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A Pandemic Benefit: The Expansion of Telemedicine


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A virtual visit with the doctor.

Telemedicine increasingly is being integrated into routing medical care.

Credit: Gracia Lam

Even if no other good for health care emerges from the coronavirus crisis, one development — the incorporation of telemedicine into routine medical care — promises to be transformative. Using technology that already exists and devices that most people have in their homes, medical practice over the internet can result in faster diagnoses and treatments, increase the efficiency of care and reduce patient stress.

Without having to travel to a doctor's office or clinic, patients can have many ailments "seen" on a computer, tablet, or smartphone by a health care practitioner and have treatment prescribed as needed. For patients like me, who won't return to medical offices that keep me waiting long past my scheduled appointment time, being able to "see" the doctor in my home most often at the prearranged time will be more than enough to encourage a telemedicine visit when feasible.

A televisit is like having a videoconference with one's doctor, with technology improving health care even in ways no one has yet thought of, Dr. Angela Fusaro, founder of Physician 360, a telemedicine company, told me.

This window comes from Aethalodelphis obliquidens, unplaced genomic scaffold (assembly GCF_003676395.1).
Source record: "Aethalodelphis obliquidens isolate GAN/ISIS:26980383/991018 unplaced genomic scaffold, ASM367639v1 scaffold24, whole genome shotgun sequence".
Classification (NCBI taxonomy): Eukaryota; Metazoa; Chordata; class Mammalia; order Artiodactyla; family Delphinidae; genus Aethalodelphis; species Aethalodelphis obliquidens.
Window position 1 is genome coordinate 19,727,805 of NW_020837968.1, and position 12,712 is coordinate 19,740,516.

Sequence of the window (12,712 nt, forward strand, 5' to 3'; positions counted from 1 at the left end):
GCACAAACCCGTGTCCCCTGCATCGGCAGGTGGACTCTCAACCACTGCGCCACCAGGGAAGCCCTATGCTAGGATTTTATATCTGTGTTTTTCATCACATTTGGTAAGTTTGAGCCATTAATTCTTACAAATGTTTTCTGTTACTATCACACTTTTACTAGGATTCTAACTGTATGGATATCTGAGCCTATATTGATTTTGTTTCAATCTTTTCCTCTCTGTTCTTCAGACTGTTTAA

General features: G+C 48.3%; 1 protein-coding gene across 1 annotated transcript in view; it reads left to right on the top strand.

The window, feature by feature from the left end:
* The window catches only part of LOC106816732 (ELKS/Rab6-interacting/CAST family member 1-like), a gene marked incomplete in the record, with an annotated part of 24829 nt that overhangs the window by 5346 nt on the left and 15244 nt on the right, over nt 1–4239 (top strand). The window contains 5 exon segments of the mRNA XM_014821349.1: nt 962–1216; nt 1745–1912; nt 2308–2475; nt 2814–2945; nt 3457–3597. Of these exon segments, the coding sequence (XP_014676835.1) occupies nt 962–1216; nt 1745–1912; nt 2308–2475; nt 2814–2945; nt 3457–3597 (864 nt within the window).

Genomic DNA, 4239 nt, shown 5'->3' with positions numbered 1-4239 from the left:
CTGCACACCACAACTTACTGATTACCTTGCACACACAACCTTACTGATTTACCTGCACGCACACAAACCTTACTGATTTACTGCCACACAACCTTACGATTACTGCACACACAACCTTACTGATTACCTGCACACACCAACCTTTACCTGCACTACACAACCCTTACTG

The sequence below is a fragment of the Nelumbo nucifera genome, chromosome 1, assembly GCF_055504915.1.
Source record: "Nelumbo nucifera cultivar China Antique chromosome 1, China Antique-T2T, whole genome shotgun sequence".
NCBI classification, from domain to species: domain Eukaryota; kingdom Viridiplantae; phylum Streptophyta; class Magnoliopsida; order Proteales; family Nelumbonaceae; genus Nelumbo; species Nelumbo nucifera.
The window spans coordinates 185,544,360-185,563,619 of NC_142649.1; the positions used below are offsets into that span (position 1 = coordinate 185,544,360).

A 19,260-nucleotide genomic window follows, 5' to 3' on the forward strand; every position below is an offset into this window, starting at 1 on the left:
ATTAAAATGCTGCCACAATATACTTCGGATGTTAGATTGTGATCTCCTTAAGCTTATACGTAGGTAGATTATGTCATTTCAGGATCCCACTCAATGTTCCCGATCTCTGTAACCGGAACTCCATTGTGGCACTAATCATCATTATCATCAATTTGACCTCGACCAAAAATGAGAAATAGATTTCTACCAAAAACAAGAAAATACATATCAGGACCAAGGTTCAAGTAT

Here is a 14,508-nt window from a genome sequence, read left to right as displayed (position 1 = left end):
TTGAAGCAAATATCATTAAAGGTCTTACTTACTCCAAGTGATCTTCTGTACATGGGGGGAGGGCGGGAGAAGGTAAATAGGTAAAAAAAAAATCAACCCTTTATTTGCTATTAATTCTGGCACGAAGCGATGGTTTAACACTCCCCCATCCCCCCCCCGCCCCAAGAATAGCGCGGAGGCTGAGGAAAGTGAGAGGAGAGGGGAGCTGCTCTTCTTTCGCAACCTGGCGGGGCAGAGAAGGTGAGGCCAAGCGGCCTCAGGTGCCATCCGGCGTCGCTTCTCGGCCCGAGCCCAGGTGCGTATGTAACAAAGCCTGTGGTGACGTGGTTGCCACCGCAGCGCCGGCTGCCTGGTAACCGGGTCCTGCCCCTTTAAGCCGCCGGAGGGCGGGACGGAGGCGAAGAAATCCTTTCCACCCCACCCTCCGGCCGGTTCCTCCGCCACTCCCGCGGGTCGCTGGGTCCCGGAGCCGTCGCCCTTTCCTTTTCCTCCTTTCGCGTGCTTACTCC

"Telemedicine will definitely be part of the future of medicine," said Dr. Emil Baccash, a geriatrician in Brooklyn, NY, who set up remote access for his patients when COVID-19 struck the city. Dr. Baccash is my personal physician, and during a recent telemedicine visit, while I sat at my home computer, he diagnosed a likely rotator cuff injury by having me move my painful right arm into different positions. Although an M.R.I. is likely needed to confirm my exact problem, until the coronavirus threat eases and I can safely have the scan done, physical therapy exercises, also available via telemedicine, may alleviate it.

For nearly two months now, as the coronavirus ravaged many communities large and small throughout the country, most patients have been unable or unwilling to access in-person care from health professionals. Even if someone is able to get to a doctor's office or clinic safely, who wants to sit in a waiting room where you or another patient might transmit the infection? But with an Internet connection through a computer, tablet, or even a smartphone, patients can safely show various body parts to an examiner who is then able to recommend treatment or order a test or prescription that can be delivered to the patient's home by the nearest pharmacy.

 

From The New York Times
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